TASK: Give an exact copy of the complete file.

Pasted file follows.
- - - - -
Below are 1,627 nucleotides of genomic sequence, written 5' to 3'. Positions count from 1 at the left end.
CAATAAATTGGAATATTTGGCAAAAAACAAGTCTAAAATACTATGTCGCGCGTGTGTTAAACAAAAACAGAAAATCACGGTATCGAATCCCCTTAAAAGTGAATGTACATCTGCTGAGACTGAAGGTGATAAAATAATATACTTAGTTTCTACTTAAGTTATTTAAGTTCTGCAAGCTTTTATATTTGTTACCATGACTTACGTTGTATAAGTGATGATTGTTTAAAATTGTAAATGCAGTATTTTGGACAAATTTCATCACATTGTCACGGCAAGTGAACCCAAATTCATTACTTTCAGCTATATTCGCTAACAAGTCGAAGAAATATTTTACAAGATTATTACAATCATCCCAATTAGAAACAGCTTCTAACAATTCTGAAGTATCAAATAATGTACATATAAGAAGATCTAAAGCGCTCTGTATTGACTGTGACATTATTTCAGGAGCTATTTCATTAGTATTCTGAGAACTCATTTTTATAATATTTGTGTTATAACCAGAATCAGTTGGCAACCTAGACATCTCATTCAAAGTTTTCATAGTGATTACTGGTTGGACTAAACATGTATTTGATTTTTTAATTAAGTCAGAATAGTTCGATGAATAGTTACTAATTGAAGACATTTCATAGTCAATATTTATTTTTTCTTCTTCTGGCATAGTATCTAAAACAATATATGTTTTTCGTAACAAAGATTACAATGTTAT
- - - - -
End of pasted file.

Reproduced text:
Below are 1,627 nucleotides of genomic sequence, written 5' to 3'. Positions count from 1 at the left end.
CAATAAATTGGAATATTTGGCAAAAAACAAGTCTAAAATACTATGTCGCGCGTGTGTTAAACAAAAACAGAAAATCACGGTATCGAATCCCCTTAAAAGTGAATGTACATCTGCTGAGACTGAAGGTGATAAAATAATATACTTAGTTTCTACTTAAGTTATTTAAGTTCTGCAAGCTTTTATATTTGTTACCATGACTTACGTTGTATAAGTGATGATTGTTTAAAATTGTAAATGCAGTATTTTGGACAAATTTCATCACATTGTCACGGCAAGTGAACCCAAATTCATTACTTTCAGCTATATTCGCTAACAAGTCGAAGAAATATTTTACAAGATTATTACAATCATCCCAATTAGAAACAGCTTCTAACAATTCTGAAGTATCAAATAATGTACATATAAGAAGATCTAAAGCGCTCTGTATTGACTGTGACATTATTTCAGGAGCTATTTCATTAGTATTCTGAGAACTCATTTTTATAATATTTGTGTTATAACCAGAATCAGTTGGCAACCTAGACATCTCATTCAAAGTTTTCATAGTGATTACTGGTTGGACTAAACATGTATTTGATTTTTTAATTAAGTCAGAATAGTTCGATGAATAGTTACTAATTGAAGACATTTCATAGTCAATATTTATTTTTTCTTCTTCTGGCATAGTATCTAAAACAATATATGTTTTTCGTAACAAAGATTACAATGTTAT